The Oscar winning movie Bridge Over the River Kwai dramatized to millions the building of the infamous Japanese Death Railway the supply line for Japan s planned invasion of India during World War II But the movie told only part of the story, giving the impression that all men working on the line were British In fact, 668 Americans serving on the USS Houston and with the Texas National Guard s Second Battalion worked alongside the other Allied troops in the jungle camps In Building the Death Railway , their story is told for the first time In 22 interviews with American survivors, we learn the details of their lengthy ordeal Disease, punishment, camaraderie, work conditions and attempts to escape are described by the men who were there The story begins with their capture and ends with their liberation 42 months later The Burma Thailand Death Railway was one of the most horrible sentences a prisoner of war could endure Thousands died in the jungles of Burma More than 130 Americans one man in five never returned home, victims of neglect, abuse, starvation and disease Building the Death Railway gives the American perspective on events that shocked the world....
|Title||:||Building the Death Railway: The Ordeal of American Pows in Burma, 1942-1945 (48)|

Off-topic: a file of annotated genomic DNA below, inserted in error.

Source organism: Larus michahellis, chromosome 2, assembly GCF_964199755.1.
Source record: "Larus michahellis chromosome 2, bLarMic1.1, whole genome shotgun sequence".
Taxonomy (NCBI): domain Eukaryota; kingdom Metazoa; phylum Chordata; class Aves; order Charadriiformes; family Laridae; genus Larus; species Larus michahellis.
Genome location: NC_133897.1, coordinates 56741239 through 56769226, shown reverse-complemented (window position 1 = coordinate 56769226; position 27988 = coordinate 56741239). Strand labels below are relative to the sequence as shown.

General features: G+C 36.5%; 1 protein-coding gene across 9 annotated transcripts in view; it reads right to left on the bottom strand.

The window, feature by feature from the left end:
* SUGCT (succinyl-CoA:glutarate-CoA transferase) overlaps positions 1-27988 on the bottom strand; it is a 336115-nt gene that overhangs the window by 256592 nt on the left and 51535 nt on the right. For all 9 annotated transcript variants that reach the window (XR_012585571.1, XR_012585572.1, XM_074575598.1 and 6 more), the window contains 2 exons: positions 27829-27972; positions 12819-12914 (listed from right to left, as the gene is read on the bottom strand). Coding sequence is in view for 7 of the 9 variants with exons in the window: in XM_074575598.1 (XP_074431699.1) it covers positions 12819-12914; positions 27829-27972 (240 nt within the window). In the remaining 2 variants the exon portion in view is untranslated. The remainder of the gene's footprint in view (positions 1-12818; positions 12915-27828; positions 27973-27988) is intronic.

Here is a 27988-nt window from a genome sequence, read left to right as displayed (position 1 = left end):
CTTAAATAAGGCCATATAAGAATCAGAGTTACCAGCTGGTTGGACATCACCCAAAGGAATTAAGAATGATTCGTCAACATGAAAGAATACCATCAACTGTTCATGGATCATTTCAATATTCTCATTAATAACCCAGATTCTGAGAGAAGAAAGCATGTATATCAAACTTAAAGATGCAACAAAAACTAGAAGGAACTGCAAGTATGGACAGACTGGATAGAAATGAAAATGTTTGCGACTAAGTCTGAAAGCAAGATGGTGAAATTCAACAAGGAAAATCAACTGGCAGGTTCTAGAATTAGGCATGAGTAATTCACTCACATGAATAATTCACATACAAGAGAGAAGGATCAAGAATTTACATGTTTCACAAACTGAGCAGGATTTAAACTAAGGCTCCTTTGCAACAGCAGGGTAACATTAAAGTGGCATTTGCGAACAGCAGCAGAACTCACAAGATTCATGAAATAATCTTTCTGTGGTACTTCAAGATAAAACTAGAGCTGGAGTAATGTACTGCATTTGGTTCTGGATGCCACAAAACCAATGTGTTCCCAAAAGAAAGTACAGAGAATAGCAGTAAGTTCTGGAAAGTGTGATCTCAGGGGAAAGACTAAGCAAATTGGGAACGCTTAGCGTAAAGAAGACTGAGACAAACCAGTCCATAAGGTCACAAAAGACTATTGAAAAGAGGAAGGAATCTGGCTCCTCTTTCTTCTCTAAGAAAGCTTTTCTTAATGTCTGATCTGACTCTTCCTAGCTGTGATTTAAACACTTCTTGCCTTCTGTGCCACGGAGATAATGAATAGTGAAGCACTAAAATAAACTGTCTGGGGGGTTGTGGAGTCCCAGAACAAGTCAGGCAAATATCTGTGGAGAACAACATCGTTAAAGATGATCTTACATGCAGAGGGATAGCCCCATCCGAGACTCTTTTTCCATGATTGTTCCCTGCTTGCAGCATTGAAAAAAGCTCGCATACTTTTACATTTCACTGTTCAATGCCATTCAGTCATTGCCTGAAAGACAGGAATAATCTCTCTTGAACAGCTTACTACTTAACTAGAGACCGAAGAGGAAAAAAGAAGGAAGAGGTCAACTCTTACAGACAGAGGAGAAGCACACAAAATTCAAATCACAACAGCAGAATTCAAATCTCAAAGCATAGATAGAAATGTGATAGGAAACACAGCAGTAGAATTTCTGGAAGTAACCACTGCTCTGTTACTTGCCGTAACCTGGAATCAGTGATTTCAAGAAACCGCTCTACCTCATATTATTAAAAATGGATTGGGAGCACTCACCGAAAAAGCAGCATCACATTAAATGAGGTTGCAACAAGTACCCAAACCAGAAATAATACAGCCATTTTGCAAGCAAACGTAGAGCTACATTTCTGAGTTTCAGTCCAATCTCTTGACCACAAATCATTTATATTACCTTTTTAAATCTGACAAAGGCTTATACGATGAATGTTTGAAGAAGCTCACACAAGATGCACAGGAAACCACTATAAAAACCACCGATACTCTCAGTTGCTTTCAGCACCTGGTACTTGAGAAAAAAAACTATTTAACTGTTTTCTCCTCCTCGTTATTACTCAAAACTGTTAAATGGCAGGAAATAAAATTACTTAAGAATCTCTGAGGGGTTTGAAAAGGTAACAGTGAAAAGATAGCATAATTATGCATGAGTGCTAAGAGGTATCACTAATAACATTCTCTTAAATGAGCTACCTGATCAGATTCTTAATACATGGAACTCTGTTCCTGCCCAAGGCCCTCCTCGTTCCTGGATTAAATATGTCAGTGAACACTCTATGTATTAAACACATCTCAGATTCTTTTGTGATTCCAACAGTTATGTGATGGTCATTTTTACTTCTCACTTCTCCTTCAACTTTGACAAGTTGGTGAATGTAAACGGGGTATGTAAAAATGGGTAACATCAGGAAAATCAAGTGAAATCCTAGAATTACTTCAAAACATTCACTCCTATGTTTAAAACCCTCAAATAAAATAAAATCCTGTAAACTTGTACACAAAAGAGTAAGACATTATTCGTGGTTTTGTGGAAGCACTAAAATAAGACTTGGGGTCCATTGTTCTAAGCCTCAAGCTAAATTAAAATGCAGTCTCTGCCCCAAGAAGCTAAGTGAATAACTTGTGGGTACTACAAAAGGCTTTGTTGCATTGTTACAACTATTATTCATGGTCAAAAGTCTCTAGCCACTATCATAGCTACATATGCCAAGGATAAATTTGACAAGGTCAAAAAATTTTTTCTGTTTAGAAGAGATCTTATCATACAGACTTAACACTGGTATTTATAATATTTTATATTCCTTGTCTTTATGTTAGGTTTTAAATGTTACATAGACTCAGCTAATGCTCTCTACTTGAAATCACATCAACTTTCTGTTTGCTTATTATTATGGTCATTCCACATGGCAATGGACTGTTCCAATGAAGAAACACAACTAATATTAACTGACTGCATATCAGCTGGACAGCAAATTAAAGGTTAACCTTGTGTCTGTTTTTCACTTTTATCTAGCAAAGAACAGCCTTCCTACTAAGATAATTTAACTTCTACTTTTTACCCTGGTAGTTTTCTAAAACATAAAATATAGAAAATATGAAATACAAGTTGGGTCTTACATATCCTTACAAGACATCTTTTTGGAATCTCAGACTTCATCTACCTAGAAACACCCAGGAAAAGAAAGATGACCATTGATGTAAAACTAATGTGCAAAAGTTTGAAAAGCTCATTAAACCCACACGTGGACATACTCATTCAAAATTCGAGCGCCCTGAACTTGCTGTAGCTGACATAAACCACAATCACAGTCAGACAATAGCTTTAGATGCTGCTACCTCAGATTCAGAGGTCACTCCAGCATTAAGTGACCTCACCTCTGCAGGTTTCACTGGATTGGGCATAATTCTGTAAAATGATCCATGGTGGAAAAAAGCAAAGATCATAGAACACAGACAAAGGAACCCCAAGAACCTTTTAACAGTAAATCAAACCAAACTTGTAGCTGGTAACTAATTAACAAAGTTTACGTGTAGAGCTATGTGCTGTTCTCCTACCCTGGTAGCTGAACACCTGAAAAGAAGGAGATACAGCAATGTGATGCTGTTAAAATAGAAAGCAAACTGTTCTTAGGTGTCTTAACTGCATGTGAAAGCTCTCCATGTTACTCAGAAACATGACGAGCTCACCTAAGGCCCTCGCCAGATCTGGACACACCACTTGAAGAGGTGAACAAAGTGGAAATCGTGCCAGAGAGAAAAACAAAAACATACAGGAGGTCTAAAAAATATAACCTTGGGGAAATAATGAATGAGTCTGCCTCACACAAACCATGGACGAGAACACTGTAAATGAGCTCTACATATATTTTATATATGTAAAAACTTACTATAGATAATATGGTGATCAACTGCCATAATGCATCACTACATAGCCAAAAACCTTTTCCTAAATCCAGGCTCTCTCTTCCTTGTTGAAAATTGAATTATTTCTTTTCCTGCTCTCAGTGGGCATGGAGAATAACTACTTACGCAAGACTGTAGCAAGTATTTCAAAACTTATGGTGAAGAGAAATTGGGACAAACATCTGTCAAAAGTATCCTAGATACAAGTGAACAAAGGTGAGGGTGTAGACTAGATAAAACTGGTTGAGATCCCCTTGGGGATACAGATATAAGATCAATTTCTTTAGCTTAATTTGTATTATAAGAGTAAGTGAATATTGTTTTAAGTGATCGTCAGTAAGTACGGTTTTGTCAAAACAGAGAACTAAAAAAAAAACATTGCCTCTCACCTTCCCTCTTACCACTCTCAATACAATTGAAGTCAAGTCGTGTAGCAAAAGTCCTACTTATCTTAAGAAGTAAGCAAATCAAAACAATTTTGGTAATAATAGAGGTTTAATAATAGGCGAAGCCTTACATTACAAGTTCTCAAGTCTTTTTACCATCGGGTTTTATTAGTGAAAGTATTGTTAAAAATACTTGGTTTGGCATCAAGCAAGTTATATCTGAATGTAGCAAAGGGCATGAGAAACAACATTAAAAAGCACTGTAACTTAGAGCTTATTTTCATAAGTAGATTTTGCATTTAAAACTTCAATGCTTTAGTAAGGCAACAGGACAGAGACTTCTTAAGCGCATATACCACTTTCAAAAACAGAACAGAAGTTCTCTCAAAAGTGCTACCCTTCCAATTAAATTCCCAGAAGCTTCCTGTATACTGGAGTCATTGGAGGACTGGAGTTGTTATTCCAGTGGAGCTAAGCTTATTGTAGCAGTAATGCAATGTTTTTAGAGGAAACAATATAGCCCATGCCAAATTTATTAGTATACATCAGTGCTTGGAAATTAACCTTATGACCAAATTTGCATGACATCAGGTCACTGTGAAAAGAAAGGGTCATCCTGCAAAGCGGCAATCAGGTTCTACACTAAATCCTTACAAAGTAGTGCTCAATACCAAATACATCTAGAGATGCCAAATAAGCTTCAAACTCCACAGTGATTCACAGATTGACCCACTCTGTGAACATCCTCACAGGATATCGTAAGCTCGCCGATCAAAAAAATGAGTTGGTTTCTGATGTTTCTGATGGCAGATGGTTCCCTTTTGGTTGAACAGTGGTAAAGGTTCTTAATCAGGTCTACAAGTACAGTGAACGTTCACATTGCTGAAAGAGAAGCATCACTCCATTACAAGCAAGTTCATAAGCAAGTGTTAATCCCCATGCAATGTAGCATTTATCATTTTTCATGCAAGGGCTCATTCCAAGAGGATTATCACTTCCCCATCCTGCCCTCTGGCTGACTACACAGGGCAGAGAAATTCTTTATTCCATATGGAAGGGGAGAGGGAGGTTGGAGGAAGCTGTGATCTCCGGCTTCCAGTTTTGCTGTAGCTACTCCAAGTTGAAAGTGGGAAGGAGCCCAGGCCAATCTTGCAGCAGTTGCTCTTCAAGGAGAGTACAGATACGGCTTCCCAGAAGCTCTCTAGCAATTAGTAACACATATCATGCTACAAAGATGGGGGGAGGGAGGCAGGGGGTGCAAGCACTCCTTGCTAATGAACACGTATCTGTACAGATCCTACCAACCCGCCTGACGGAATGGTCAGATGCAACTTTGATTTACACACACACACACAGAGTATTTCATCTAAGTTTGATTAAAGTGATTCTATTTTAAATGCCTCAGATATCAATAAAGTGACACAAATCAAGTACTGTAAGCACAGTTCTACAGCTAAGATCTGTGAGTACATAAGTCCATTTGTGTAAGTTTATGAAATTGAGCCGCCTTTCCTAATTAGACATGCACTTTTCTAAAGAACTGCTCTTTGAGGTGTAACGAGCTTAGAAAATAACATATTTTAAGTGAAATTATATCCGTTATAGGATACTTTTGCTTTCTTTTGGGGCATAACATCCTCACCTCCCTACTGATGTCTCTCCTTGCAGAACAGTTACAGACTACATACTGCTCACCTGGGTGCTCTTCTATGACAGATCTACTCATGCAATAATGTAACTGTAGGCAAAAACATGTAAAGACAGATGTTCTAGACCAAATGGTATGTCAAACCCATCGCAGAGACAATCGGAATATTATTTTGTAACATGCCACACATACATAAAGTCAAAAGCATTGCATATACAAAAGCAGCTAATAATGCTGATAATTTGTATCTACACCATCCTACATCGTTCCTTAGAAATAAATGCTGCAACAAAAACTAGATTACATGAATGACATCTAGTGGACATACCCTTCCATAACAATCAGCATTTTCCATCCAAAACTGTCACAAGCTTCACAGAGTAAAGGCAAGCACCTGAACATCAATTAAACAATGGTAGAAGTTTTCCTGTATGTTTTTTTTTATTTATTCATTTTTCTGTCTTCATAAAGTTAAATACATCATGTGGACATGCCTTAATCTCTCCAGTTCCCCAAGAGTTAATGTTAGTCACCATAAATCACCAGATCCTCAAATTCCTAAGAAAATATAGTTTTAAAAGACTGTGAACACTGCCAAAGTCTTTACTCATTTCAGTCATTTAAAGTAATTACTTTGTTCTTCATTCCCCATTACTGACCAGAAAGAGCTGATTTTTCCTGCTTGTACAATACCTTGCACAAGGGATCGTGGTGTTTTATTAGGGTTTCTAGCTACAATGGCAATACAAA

|Publisher||:||Rowman First Edition edition January 1, 1993|
|Number of Pages||:||328 pages|
|File Size||:||673 KB|
|Status||:||Available For Download|
|Last checked||:||21 Minutes ago!|
Building the Death Railway: The Ordeal of American Pows in Burma, 1942-1945 (48) Reviews
This book is especially interesting if you want true knowledge of what happened to the men that were held captive 3 1/2 years by the Japanese. The horrific stories and the ability to survive is phenominal.
Having read a number of books (memoirs) of Japanese pow experiences, I found this one surprisingly unique. It documents the exact words of prisoners, as transcribed from their personal oral interviews. Indeed, the "author" notes that he did not write the book, but merely edited it.
A must read for anyone wanting to keep alive the sacrifices so many made for us at a time when democrats weren't cowards.
I was privileged to know, albeit briefly, one of the American men cited in this book -- a fellow Texan I am proud to say.